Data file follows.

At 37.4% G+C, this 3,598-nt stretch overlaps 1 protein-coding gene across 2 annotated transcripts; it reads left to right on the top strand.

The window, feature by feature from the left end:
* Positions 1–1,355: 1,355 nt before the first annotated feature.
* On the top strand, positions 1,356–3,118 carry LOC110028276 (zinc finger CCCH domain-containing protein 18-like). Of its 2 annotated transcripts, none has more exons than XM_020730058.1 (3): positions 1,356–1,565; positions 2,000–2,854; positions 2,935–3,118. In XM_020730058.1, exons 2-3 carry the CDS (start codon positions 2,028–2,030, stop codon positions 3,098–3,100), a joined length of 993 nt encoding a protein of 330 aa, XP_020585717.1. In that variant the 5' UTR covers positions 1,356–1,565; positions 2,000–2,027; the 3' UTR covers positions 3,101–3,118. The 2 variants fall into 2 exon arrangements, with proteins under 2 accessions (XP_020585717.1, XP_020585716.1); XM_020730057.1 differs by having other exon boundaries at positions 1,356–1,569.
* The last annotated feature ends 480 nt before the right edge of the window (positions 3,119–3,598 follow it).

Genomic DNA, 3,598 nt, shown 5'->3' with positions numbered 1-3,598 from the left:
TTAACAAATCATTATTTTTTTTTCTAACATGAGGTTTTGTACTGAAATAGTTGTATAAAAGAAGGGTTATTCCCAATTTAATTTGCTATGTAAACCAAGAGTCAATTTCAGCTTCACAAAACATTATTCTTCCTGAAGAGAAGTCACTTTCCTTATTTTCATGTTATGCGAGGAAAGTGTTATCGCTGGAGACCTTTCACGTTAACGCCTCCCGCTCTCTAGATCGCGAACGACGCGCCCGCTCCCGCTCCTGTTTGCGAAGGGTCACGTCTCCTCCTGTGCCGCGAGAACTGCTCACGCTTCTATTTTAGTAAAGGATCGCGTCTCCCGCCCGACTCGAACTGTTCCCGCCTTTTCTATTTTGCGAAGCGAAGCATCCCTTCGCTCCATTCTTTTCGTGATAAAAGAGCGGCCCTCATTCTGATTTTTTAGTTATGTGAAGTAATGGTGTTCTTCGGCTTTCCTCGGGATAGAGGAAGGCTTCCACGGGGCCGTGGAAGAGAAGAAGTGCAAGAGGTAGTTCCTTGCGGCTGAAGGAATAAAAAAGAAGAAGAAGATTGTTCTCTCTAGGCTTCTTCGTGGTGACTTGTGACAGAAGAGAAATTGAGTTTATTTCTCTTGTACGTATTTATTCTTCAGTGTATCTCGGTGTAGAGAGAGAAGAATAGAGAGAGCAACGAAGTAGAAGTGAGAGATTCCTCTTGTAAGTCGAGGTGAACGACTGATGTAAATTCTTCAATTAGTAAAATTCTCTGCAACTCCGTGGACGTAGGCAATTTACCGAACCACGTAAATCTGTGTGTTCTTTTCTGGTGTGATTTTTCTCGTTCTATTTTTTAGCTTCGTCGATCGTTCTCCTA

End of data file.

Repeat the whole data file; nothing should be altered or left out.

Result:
At 37.4% G+C, this 3,598-nt stretch overlaps 1 protein-coding gene across 2 annotated transcripts; it reads left to right on the top strand.

The window, feature by feature from the left end:
* Positions 1–1,355: 1,355 nt before the first annotated feature.
* On the top strand, positions 1,356–3,118 carry LOC110028276 (zinc finger CCCH domain-containing protein 18-like). Of its 2 annotated transcripts, none has more exons than XM_020730058.1 (3): positions 1,356–1,565; positions 2,000–2,854; positions 2,935–3,118. In XM_020730058.1, exons 2-3 carry the CDS (start codon positions 2,028–2,030, stop codon positions 3,098–3,100), a joined length of 993 nt encoding a protein of 330 aa, XP_020585717.1. In that variant the 5' UTR covers positions 1,356–1,565; positions 2,000–2,027; the 3' UTR covers positions 3,101–3,118. The 2 variants fall into 2 exon arrangements, with proteins under 2 accessions (XP_020585717.1, XP_020585716.1); XM_020730057.1 differs by having other exon boundaries at positions 1,356–1,569.
* The last annotated feature ends 480 nt before the right edge of the window (positions 3,119–3,598 follow it).

Genomic DNA, 3,598 nt, shown 5'->3' with positions numbered 1-3,598 from the left:
TTAACAAATCATTATTTTTTTTTCTAACATGAGGTTTTGTACTGAAATAGTTGTATAAAAGAAGGGTTATTCCCAATTTAATTTGCTATGTAAACCAAGAGTCAATTTCAGCTTCACAAAACATTATTCTTCCTGAAGAGAAGTCACTTTCCTTATTTTCATGTTATGCGAGGAAAGTGTTATCGCTGGAGACCTTTCACGTTAACGCCTCCCGCTCTCTAGATCGCGAACGACGCGCCCGCTCCCGCTCCTGTTTGCGAAGGGTCACGTCTCCTCCTGTGCCGCGAGAACTGCTCACGCTTCTATTTTAGTAAAGGATCGCGTCTCCCGCCCGACTCGAACTGTTCCCGCCTTTTCTATTTTGCGAAGCGAAGCATCCCTTCGCTCCATTCTTTTCGTGATAAAAGAGCGGCCCTCATTCTGATTTTTTAGTTATGTGAAGTAATGGTGTTCTTCGGCTTTCCTCGGGATAGAGGAAGGCTTCCACGGGGCCGTGGAAGAGAAGAAGTGCAAGAGGTAGTTCCTTGCGGCTGAAGGAATAAAAAAGAAGAAGAAGATTGTTCTCTCTAGGCTTCTTCGTGGTGACTTGTGACAGAAGAGAAATTGAGTTTATTTCTCTTGTACGTATTTATTCTTCAGTGTATCTCGGTGTAGAGAGAGAAGAATAGAGAGAGCAACGAAGTAGAAGTGAGAGATTCCTCTTGTAAGTCGAGGTGAACGACTGATGTAAATTCTTCAATTAGTAAAATTCTCTGCAACTCCGTGGACGTAGGCAATTTACCGAACCACGTAAATCTGTGTGTTCTTTTCTGGTGTGATTTTTCTCGTTCTATTTTTTAGCTTCGTCGATCGTTCTCCTA